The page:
MiR-29b replacement inhibits proteasomes and disrupts aggresome+autophagosome formation to enhance the antimyeloma benefit of bortezomib

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MiR-29b replacement inhibits proteasomes and disrupts aggresome+autophagosome formation to enhance the antimyeloma benefit of bortezomib

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Title: MiR-29b replacement inhibits proteasomes and disrupts aggresome+autophagosome formation to enhance the antimyeloma benefit of bortezomib
Author: Jagannathan, S; Vad, N; Vallabhapurapu, S; Anderson, K C; Driscoll, J J

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Citation: Jagannathan, S, N Vad, S Vallabhapurapu, K C Anderson, and J J Driscoll. 2015. “MiR-29b replacement inhibits proteasomes and disrupts aggresome+autophagosome formation to enhance the antimyeloma benefit of bortezomib.” Leukemia 29 (3): 727-738. doi:10.1038/leu.2014.279. http://dx.doi.org/10.1038/leu.2014.279.
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Abstract: Evading apoptosis is a cancer hallmark that remains a serious obstacle in current treatment approaches. Although proteasome inhibitors (PIs) have transformed management of multiple myeloma (MM), drug resistance emerges through induction of the aggresome+autophagy pathway as a compensatory protein clearance mechanism. Genome-wide profiling identified microRNAs (miRs) differentially expressed in bortezomib-resistant myeloma cells compared with drug-naive cells. The effect of individual miRs on proteasomal degradation of short-lived fluorescent reporter proteins was then determined in live cells. MiR-29b was significantly reduced in bortezomib-resistant cells as well as in cells resistant to second-generation PIs carfilzomib and ixazomib. Luciferase reporter assays demonstrated that miR-29b targeted PSME4 that encodes the proteasome activator PA200. Synthetically engineered miR-29b replacements impaired the growth of myeloma cells, patient tumor cells and xenotransplants. MiR-29b replacements also decreased PA200 association with proteasomes, reduced the proteasome's peptidase activity and inhibited ornithine decarboxylase turnover, a proteasome substrate degraded through ubiquitin-independent mechanisms. Immunofluorescence studies revealed that miR-29b replacements enhanced the bortezomib-induced accumulation of ubiquitinated proteins but did not reveal aggresome or autophagosome formation. Taken together, our study identifies miR-29b replacements as the first-in-class miR-based PIs that also disrupt the autophagy pathway and highlight their potential to synergistically enhance the antimyeloma effect of bortezomib.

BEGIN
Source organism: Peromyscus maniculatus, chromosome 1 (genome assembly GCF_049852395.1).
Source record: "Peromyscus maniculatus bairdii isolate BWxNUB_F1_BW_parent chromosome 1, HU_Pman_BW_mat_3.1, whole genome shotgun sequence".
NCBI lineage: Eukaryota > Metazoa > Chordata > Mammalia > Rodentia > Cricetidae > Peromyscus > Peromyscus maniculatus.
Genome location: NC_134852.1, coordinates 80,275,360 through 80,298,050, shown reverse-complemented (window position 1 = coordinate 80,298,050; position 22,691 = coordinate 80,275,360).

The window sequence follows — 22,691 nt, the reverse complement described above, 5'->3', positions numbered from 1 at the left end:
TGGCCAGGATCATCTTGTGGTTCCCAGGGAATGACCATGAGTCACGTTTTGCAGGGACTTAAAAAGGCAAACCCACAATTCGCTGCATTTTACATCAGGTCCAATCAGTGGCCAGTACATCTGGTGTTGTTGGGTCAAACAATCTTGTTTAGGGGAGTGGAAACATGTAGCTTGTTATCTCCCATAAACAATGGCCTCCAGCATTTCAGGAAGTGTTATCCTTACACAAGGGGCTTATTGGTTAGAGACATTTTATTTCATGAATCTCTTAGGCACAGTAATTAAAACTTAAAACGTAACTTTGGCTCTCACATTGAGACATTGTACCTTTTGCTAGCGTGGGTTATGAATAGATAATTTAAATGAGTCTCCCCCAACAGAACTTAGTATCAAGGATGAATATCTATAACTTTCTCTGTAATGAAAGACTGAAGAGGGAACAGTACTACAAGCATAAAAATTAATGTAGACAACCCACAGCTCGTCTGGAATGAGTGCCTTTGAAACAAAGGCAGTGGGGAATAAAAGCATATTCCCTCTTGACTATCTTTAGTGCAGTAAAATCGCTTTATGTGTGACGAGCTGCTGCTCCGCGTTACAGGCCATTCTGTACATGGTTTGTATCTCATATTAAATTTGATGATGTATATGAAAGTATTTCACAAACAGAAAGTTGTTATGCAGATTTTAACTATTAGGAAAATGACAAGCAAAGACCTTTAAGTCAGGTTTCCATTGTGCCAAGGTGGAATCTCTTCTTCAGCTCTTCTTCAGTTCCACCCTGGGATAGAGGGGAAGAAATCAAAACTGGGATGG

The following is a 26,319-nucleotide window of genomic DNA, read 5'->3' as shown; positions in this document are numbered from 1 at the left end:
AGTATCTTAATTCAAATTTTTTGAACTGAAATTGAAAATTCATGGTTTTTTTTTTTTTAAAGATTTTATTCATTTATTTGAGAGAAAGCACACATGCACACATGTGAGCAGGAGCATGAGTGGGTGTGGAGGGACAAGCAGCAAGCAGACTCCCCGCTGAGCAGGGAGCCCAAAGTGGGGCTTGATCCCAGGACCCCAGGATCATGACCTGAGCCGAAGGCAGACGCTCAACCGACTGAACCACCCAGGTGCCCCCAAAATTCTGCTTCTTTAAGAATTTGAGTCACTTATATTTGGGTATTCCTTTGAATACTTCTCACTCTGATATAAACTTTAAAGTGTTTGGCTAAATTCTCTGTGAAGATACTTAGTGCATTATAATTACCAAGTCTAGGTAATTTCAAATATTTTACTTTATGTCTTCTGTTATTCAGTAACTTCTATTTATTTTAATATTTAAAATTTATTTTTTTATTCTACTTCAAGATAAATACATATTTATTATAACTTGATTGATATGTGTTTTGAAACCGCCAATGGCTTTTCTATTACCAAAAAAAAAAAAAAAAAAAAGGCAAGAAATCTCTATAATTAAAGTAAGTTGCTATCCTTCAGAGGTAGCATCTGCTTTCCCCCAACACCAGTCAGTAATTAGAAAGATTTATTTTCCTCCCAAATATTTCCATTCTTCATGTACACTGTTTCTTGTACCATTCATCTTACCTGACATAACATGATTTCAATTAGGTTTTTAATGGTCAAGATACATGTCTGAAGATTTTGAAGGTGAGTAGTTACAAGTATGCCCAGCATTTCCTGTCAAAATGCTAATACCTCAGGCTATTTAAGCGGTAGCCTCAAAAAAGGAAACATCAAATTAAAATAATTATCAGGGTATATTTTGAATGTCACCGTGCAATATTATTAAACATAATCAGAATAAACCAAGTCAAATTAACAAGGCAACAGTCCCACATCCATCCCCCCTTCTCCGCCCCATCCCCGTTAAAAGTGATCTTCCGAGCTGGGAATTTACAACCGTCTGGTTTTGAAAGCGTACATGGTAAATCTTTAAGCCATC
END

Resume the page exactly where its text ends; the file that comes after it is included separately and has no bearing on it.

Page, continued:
Published Version: doi:10.1038/leu.2014.279
Other Sources: http://www.ncbi.nlm.nih.gov/pmc/articles/PMC4360212/pdf/
Terms of Use: This article is made available under the terms and conditions applicable to Other Posted Material, as set forth at http://nrs.harvard.edu/urn-3:HUL.InstRepos:dash.current.terms-of-use#LAA
Citable link to this page: http://nrs.harvard.edu/urn-3:HUL.InstRepos:14351343
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